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Old 10-21-2013, 08:20 AM
 
Location: northern Vermont - previously NM, WA, & MA
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There are wide open spaces all over the state but Northeastern New Mexico up around where it meets the pandhandle of Oklahoma is likely the most remote and isolated part of the state. It's just very sparsely settled high desert plains for the most part.
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Old 10-21-2013, 09:38 AM
 
Location: Pittsburgh, PA (Morningside)
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Renovo
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Old 10-21-2013, 09:51 AM
 
Location: Brew City
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Originally Posted by Vegabern View Post
Um....all of it?

I guess I'd go with the extreme NW corner of Montana. Even though the eastern part of the state is less populated I'd rule the SE corner out because I-90 comes through there. NW Montana would have won by a landslide even a decade ago but now with the Bakken oil field there is a lot more traffic. SW Montana is at the end of the Bitterroot valley which is the most trendy area of the state. Out of staters have been moving in to the region so it's one long narrow valley with a bunch of vacation homes now.

NW Montana is very rugged. It's out of the way to go anywhere so unless you have business up there, you're not going to stumble across it. Either there or the east central interior part of the state. Nothing but a few ranchers and a lot of antelope.
Well if we can count National Parks I'd say Glacier National Park. There and the Bob Marshall Wilderness Area. I thought we were talking actual inhabitable areas.
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Old 10-21-2013, 09:55 AM
 
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I'd say for Nebraska the most remote part is easily the Sandhills, especially the area between Highway 2 (the highway from Grand Island to Alliance) and Highway 20. There aren't really any towns over 500 or so people in this part of the state, and they are few and far between. It's beautiful though with the hills of sand, and the National Forest at Halsey (all hand planted by the way). But even compared to the panhandle its desolate and mostly full of cows.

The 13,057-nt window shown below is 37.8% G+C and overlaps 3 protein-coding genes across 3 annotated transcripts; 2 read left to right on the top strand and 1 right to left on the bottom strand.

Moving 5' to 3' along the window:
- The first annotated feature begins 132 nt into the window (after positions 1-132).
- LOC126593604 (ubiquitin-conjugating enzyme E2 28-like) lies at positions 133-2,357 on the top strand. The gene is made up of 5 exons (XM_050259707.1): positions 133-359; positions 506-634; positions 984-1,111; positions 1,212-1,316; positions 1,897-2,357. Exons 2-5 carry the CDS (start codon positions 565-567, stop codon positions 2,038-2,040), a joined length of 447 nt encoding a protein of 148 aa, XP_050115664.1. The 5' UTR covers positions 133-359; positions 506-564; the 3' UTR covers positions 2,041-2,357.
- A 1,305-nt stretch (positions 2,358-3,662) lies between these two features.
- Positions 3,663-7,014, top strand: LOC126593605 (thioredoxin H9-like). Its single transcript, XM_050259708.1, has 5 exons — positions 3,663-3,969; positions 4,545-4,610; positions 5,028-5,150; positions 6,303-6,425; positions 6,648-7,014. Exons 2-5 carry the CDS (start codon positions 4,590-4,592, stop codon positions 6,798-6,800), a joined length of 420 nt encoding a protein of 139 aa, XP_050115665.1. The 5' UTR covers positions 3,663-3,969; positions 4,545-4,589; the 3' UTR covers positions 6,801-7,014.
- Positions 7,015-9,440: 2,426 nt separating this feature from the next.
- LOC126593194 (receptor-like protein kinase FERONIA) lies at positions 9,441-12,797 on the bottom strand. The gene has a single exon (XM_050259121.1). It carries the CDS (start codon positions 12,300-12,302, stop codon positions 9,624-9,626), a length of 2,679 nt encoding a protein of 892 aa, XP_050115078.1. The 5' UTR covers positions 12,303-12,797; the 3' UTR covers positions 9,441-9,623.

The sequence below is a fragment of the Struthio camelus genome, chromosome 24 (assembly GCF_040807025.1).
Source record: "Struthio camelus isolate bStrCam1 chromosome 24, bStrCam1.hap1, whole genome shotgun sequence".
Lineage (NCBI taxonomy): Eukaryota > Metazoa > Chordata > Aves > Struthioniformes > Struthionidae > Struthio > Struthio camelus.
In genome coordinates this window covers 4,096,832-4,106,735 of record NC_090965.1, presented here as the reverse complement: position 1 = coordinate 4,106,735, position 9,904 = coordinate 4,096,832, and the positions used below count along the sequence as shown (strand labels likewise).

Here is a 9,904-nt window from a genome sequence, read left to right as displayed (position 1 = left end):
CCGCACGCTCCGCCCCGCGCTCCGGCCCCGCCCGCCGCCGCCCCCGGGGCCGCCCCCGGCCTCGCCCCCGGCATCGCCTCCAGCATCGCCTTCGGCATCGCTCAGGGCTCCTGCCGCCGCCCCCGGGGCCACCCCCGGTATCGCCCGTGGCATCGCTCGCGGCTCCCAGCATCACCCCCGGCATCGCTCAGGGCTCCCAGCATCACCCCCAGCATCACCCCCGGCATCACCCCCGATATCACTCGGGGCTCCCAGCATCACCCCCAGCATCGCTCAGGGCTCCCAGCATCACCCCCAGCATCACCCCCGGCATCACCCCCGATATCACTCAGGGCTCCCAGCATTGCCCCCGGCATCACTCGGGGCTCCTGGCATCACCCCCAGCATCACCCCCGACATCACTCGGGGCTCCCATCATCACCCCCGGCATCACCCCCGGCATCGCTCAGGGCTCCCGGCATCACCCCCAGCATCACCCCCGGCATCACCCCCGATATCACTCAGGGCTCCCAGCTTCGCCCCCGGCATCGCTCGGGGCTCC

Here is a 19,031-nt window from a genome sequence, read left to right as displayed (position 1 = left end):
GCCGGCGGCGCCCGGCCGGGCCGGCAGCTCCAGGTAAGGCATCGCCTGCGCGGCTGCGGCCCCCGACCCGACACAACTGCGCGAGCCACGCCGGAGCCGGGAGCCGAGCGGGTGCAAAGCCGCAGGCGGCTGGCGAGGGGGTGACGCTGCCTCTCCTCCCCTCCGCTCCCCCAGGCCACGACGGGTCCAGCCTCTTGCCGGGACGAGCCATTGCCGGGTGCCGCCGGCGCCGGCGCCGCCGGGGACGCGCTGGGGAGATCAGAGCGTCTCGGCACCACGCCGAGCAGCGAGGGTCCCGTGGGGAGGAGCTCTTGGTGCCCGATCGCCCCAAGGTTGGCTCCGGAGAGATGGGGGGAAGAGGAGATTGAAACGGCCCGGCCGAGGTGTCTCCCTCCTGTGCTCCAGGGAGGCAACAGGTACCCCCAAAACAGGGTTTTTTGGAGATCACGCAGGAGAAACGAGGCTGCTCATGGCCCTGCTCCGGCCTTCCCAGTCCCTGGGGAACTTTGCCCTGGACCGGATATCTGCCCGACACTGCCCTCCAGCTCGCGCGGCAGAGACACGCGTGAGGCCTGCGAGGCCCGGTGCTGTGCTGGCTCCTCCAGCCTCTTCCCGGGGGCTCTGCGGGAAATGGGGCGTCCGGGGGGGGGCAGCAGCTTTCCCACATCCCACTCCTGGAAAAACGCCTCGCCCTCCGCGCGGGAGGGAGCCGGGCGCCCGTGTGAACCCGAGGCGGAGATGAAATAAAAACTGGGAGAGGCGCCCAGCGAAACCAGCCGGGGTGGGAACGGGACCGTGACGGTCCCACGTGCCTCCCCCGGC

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Old 10-21-2013, 10:06 AM
 
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Originally Posted by eschaton View Post
Nice, I would have said Emporium off the top of my head. Definitely somewhere in the Potter/Cameron/Clinton tri-county area.
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Old 10-21-2013, 11:45 AM
 
Location: Cleveland
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For Ohio, I'd say the area South and East of Canton. It's pretty much Appalachia.
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Old 10-21-2013, 11:50 AM
 
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For New Jersey, I'd say the Pine Barrens.

I tried a few times to link the wiki page, but it comes up as unavailable. So here's the google page.

https://www.google.com/#q=pine+barrens+
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Old 10-21-2013, 11:51 AM
 
Location: Victoria TX
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Originally Posted by caphillsea77 View Post
There are wide open spaces all over the state but Northeastern New Mexico up around where it meets the pandhandle of Oklahoma is likely the most remote and isolated part of the state. It's just very sparsely settled high desert plains for the most part.
Also the most beautiful part of New Mexico. Lovely drive from Raton to Folsom, but I haven't been beyond there. But I'd say the most isolated area is in southern Hidalgo County, south of Animas and Hachita. Have you ever driven the road from El Paso TX to Columbus NM? That might bed the most desolate road I've ever driven in the USA that actually connects two populated places.
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Old 10-21-2013, 12:57 PM
 
Location: Charleston, SC
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In SC, probably the SW part west of I-95, east of the Savannah River and south of US 278. Towns like Estill and Hampton (only a couple thousand people) are the major towns, and for anything but basic groceries and necessities, you have to drive to Walterboro, Charleston, Savannah or Augusta.
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Old 10-24-2013, 08:06 AM
 
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Originally Posted by jtur88 View Post
Also the most beautiful part of New Mexico. Lovely drive from Raton to Folsom, but I haven't been beyond there. But I'd say the most isolated area is in southern Hidalgo County, south of Animas and Hachita. Have you ever driven the road from El Paso TX to Columbus NM? That might bed the most desolate road I've ever driven in the USA that actually connects two populated places.

I would say the Chaco Canyon area is the most remote in New Mexico, granted I haven't been to the Southern half of the state. Chaco was do darn far out there and you had to take a gravel road to get in and out of the park for quite a while
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